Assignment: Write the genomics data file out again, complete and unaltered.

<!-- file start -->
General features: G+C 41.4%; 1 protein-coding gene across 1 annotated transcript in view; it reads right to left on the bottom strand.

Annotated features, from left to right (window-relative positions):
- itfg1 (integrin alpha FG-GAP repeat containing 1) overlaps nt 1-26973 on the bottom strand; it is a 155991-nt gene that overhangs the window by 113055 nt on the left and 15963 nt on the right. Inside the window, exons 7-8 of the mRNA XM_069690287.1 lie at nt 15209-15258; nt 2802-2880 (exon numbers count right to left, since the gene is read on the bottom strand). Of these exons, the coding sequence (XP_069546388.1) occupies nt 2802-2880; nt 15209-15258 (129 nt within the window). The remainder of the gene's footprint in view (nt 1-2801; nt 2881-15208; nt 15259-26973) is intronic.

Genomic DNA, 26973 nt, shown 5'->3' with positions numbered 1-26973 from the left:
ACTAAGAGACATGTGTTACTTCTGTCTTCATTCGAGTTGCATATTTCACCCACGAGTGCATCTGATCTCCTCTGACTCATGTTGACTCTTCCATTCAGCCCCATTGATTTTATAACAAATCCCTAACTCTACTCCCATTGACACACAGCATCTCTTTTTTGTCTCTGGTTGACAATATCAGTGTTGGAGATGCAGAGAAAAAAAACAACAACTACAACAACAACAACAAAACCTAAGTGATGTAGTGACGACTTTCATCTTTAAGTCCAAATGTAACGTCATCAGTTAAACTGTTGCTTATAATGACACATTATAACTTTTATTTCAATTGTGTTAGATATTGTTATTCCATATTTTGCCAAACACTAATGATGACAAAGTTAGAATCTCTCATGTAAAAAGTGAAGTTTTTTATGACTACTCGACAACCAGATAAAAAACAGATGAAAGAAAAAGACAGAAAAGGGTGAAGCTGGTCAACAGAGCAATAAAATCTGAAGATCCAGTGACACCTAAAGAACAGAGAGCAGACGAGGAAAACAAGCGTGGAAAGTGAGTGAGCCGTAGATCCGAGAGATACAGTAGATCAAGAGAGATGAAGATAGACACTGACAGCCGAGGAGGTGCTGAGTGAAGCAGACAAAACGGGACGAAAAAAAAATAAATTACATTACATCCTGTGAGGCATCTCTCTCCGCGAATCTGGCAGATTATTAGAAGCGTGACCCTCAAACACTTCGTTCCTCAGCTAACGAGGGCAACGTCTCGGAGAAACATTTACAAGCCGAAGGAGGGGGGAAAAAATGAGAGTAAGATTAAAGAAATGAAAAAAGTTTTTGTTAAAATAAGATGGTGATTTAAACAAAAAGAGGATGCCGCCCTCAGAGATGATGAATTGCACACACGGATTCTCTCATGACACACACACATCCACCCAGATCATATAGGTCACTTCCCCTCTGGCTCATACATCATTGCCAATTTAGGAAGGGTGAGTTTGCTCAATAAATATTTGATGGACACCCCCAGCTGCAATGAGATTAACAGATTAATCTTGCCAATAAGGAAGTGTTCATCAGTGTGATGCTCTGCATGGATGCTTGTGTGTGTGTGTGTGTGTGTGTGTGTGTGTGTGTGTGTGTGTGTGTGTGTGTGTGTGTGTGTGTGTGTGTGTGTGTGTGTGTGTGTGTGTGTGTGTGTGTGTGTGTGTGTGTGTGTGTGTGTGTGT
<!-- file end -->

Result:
General features: G+C 41.4%; 1 protein-coding gene across 1 annotated transcript in view; it reads right to left on the bottom strand.

Annotated features, from left to right (window-relative positions):
- itfg1 (integrin alpha FG-GAP repeat containing 1) overlaps nt 1-26973 on the bottom strand; it is a 155991-nt gene that overhangs the window by 113055 nt on the left and 15963 nt on the right. Inside the window, exons 7-8 of the mRNA XM_069690287.1 lie at nt 15209-15258; nt 2802-2880 (exon numbers count right to left, since the gene is read on the bottom strand). Of these exons, the coding sequence (XP_069546388.1) occupies nt 2802-2880; nt 15209-15258 (129 nt within the window). The remainder of the gene's footprint in view (nt 1-2801; nt 2881-15208; nt 15259-26973) is intronic.

Genomic DNA, 26973 nt, shown 5'->3' with positions numbered 1-26973 from the left:
ACTAAGAGACATGTGTTACTTCTGTCTTCATTCGAGTTGCATATTTCACCCACGAGTGCATCTGATCTCCTCTGACTCATGTTGACTCTTCCATTCAGCCCCATTGATTTTATAACAAATCCCTAACTCTACTCCCATTGACACACAGCATCTCTTTTTTGTCTCTGGTTGACAATATCAGTGTTGGAGATGCAGAGAAAAAAAACAACAACTACAACAACAACAACAAAACCTAAGTGATGTAGTGACGACTTTCATCTTTAAGTCCAAATGTAACGTCATCAGTTAAACTGTTGCTTATAATGACACATTATAACTTTTATTTCAATTGTGTTAGATATTGTTATTCCATATTTTGCCAAACACTAATGATGACAAAGTTAGAATCTCTCATGTAAAAAGTGAAGTTTTTTATGACTACTCGACAACCAGATAAAAAACAGATGAAAGAAAAAGACAGAAAAGGGTGAAGCTGGTCAACAGAGCAATAAAATCTGAAGATCCAGTGACACCTAAAGAACAGAGAGCAGACGAGGAAAACAAGCGTGGAAAGTGAGTGAGCCGTAGATCCGAGAGATACAGTAGATCAAGAGAGATGAAGATAGACACTGACAGCCGAGGAGGTGCTGAGTGAAGCAGACAAAACGGGACGAAAAAAAAATAAATTACATTACATCCTGTGAGGCATCTCTCTCCGCGAATCTGGCAGATTATTAGAAGCGTGACCCTCAAACACTTCGTTCCTCAGCTAACGAGGGCAACGTCTCGGAGAAACATTTACAAGCCGAAGGAGGGGGGAAAAAATGAGAGTAAGATTAAAGAAATGAAAAAAGTTTTTGTTAAAATAAGATGGTGATTTAAACAAAAAGAGGATGCCGCCCTCAGAGATGATGAATTGCACACACGGATTCTCTCATGACACACACACATCCACCCAGATCATATAGGTCACTTCCCCTCTGGCTCATACATCATTGCCAATTTAGGAAGGGTGAGTTTGCTCAATAAATATTTGATGGACACCCCCAGCTGCAATGAGATTAACAGATTAATCTTGCCAATAAGGAAGTGTTCATCAGTGTGATGCTCTGCATGGATGCTTGTGTGTGTGTGTGTGTGTGTGTGTGTGTGTGTGTGTGTGTGTGTGTGTGTGTGTGTGTGTGTGTGTGTGTGTGTGTGTGTGTGTGTGTGTGTGTGTGTGTGTGTGTGTGTGTGTGTGTGTGTGTGT